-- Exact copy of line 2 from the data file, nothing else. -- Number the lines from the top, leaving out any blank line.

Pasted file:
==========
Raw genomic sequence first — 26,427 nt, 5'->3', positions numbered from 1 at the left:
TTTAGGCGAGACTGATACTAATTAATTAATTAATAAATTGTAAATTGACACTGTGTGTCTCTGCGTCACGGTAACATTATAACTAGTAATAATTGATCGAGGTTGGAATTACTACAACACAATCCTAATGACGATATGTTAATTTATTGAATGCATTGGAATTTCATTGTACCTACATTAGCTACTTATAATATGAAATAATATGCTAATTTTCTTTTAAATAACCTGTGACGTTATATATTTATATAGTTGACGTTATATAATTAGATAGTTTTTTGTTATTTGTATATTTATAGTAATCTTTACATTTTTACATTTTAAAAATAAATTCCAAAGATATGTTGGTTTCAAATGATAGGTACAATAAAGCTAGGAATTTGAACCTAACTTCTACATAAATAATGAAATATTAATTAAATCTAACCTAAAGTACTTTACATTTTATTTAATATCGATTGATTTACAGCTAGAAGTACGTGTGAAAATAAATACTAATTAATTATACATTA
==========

TTTAGGCGAGACTGATACTAATTAATTAATTAATAAATTGTAAATTGACACTGTGTGTCTCTGCGTCACGGTAACATTATAACTAGTAATAATTGATCGAGGTTGGAATTACTACAACACAATCCTAATGACGATATGTTAATTTATTGAATGCATTGGAATTTCATTGTACCTACATTAGCTACTTATAATATGAAATAATATGCTAATTTTCTTTTAAATAACCTGTGACGTTATATATTTATATAGTTGACGTTATATAATTAGATAGTTTTTTGTTATTTGTATATTTATAGTAATCTTTACATTTTTACATTTTAAAAATAAATTCCAAAGATATGTTGGTTTCAAATGATAGGTACAATAAAGCTAGGAATTTGAACCTAACTTCTACATAAATAATGAAATATTAATTAAATCTAACCTAAAGTACTTTACATTTTATTTAATATCGATTGATTTACAGCTAGAAGTACGTGTGAAAATAAATACTAATTAATTATACATTA